Description: This workshop will explore the challenges and opportunities that go with any attempt to impact outcomes within the public service sectors, and present a model for helping collaborative networks work across silos, sectors, and funding streams to achieve results that no one partner could achieve alone.
Why take this workshop: This workshop is designed for anyone interested in the challenge of mobilizing the many to work as one—whether through a collective impact framework, a Results-Based Accountability framework, or other models and methods. All of these approaches require leadership that enables learning and adaptation to occur across the network of players. The workshop will include case studies from a range of public service initiatives for which the Civic Canopy provides staffing support, but the majority of time will be spent in discussion and in sharing ideas for a common toolbox of effective collaborative strategies.
Skills for Facilitating Networks: Taught by Lisa Carlson, Director of Facilitation at Engaged Public.
We are asked to be members of networks, lead networks, and manage networks. Yet, these unique types of collaborations are often difficult to work in, especially when conflict and tension are reasonable expectations. Join Lisa Carlson in this workshop to learn the ins-and-outs of facilitating diverse groups, negotiation and conflict resolution, and reaching collective decision making.
Network Leadership for Environmental and Natural Resource Management: Taught by Tanya Heikkila, PhD., Associate Professor at the School of Public Affairs at the University of Colorado Denver - flyer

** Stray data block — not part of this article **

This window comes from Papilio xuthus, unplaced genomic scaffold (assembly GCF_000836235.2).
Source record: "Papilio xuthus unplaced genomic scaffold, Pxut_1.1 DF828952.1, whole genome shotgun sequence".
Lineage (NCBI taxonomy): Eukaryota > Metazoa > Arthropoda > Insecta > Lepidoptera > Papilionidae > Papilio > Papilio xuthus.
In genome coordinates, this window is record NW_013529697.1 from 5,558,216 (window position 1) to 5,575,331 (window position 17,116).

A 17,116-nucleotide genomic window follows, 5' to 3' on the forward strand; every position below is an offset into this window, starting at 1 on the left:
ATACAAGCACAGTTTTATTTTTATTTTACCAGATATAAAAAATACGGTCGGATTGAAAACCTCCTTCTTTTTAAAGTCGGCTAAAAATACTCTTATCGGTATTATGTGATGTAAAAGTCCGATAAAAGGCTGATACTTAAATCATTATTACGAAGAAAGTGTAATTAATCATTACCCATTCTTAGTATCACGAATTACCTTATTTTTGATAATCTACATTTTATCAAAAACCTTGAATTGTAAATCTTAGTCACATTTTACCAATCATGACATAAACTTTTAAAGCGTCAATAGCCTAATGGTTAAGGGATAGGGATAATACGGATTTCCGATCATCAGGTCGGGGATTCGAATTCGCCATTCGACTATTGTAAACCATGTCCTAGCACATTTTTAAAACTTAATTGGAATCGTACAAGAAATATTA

Join Tanya Heikkila in this workshop to learn the organization, design, and characteristics of success of networks for collaborative environmental natural resource management. The lessons from this workshop will draw from an extensive body of research and experience on environmental networks and collaboration, and from the interactions among network participants, to identify practical leadership skills to help overcome some of these challenges.
Description: This workshop will cover material on the organization, design, and characteristics of success of networks for collaborative environmental natural resource management. You will gain important knowledge on 1) how organizational leaders can incentivize stakeholders and partners to engage and develop networks, 2) what types of communication tools are essential for managing conflict and sustaining participation in a collaborative, and 3) what rules and organizational design principles leaders can adopt to foster successful environmental management networks. The workshop will be interactive and participants will be encouraged to share their own lessons and insights with each other on these key questions.